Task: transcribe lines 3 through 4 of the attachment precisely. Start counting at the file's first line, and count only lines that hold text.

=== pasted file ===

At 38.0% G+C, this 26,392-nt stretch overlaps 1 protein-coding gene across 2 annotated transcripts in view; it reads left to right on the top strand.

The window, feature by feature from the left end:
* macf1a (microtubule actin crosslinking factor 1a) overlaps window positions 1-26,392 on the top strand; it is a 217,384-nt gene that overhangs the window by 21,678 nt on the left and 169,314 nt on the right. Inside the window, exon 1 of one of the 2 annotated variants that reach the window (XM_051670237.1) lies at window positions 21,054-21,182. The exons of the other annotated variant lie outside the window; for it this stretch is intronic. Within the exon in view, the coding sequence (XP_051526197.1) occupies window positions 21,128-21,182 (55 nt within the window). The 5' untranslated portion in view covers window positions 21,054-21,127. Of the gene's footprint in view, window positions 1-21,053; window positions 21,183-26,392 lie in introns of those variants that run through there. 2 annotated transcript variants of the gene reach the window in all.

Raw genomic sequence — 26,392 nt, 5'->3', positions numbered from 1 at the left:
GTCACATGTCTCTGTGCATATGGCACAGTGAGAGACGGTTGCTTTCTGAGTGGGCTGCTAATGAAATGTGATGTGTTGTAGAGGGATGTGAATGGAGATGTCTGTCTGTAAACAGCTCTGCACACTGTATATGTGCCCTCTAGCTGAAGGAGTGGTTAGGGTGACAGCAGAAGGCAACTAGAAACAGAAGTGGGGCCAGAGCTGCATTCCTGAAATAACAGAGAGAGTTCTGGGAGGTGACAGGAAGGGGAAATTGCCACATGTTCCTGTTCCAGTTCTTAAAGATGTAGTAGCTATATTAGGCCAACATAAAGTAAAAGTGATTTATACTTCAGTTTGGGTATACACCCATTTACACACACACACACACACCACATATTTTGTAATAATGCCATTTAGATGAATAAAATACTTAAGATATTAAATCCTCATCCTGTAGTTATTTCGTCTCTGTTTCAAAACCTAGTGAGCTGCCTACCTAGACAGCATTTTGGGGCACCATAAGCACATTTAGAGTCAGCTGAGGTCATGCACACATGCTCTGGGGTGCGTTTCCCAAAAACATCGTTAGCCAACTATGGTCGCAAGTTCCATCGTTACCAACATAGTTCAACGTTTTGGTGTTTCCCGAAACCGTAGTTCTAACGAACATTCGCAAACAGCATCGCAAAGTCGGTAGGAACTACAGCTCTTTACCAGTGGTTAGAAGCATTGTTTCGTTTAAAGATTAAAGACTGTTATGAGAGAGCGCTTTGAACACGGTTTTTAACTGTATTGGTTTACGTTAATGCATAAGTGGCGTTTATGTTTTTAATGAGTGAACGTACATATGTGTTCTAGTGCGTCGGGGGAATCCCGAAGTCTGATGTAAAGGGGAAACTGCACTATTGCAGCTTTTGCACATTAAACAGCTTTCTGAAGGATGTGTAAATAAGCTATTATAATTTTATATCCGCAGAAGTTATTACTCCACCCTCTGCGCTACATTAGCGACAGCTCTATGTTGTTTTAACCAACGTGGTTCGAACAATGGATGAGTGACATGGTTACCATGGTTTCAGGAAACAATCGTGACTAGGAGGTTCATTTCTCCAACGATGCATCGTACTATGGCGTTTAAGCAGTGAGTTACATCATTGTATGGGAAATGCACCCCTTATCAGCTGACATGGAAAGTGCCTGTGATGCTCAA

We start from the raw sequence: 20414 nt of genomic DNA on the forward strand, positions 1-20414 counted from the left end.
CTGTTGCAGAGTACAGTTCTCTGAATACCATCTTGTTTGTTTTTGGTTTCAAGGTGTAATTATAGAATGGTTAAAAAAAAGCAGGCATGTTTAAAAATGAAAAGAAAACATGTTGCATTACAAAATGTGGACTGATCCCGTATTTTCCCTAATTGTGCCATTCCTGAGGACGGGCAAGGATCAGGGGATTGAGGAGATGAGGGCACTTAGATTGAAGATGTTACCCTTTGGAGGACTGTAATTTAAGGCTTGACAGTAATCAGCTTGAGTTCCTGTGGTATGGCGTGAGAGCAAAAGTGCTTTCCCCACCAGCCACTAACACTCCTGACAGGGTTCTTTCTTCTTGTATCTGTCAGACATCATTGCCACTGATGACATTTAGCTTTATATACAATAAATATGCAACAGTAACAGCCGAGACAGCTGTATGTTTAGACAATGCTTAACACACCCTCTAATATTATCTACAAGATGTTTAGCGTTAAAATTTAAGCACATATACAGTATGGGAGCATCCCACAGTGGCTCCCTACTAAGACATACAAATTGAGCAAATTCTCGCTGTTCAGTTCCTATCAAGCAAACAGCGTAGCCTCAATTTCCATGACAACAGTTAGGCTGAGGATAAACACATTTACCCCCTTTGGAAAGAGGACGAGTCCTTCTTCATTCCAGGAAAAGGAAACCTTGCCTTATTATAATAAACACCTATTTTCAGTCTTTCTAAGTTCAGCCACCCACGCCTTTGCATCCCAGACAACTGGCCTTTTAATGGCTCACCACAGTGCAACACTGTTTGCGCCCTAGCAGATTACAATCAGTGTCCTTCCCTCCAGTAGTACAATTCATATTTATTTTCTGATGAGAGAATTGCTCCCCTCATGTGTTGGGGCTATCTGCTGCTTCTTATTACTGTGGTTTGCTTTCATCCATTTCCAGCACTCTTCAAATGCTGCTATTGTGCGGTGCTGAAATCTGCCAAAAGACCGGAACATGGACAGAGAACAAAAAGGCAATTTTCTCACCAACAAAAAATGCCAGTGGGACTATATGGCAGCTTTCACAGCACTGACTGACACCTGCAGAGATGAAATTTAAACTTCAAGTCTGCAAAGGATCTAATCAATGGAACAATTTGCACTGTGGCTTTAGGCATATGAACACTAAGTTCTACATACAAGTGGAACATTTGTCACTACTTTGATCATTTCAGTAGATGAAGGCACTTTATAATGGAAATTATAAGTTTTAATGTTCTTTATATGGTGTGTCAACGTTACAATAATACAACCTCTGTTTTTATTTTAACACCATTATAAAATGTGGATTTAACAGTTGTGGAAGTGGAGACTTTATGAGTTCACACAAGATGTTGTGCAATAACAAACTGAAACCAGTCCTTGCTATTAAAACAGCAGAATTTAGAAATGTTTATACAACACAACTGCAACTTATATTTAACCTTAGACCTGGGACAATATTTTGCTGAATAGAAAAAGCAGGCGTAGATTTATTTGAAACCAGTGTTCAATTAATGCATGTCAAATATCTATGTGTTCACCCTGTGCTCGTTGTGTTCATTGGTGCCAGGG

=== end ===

* macf1a (microtubule actin crosslinking factor 1a) overlaps window positions 1-26,392 on the top strand; it is a 217,384-nt gene that overhangs the window by 21,678 nt on the left and 169,314 nt on the right. Inside the window, exon 1 of one of the 2 annotated variants that reach the window (XM_051670237.1) lies at window positions 21,054-21,182. The exons of the other annotated variant lie outside the window; for it this stretch is intronic. Within the exon in view, the coding sequence (XP_051526197.1) occupies window positions 21,128-21,182 (55 nt within the window). The 5' untranslated portion in view covers window positions 21,054-21,127. Of the gene's footprint in view, window positions 1-21,053; window positions 21,183-26,392 lie in introns of those variants that run through there. 2 annotated transcript variants of the gene reach the window in all.

Raw genomic sequence — 26,392 nt, 5'->3', positions numbered from 1 at the left: